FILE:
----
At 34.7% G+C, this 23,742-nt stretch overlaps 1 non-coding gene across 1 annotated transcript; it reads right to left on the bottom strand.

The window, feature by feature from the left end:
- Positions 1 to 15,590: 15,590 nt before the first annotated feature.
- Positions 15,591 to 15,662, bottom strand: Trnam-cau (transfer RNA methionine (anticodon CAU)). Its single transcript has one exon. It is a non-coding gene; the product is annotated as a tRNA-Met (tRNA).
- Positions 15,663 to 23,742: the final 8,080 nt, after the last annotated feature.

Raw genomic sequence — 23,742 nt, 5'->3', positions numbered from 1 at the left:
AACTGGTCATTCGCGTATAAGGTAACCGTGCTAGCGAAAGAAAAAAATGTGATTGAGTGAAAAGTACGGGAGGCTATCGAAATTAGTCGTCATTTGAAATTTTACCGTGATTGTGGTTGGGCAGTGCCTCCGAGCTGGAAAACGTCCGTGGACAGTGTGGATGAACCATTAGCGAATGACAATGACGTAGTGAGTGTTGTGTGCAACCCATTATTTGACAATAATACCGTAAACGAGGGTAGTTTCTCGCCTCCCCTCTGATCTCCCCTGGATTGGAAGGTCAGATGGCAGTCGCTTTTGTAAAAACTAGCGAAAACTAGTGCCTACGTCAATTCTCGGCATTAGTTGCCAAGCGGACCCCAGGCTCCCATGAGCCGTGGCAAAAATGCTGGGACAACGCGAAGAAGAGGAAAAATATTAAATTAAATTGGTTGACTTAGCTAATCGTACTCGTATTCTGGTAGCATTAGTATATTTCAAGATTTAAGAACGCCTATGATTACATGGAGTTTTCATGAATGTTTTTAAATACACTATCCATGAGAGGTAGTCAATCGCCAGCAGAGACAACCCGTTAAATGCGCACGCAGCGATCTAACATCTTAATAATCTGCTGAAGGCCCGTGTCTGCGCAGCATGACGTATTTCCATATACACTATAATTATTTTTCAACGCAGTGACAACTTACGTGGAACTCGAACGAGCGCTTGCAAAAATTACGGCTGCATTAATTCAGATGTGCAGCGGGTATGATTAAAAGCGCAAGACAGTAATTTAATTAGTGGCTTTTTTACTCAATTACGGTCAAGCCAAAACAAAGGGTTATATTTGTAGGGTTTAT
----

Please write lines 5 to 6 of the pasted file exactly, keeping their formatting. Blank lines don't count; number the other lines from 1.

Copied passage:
- Positions 15,663 to 23,742: the final 8,080 nt, after the last annotated feature.

Raw genomic sequence — 23,742 nt, 5'->3', positions numbered from 1 at the left: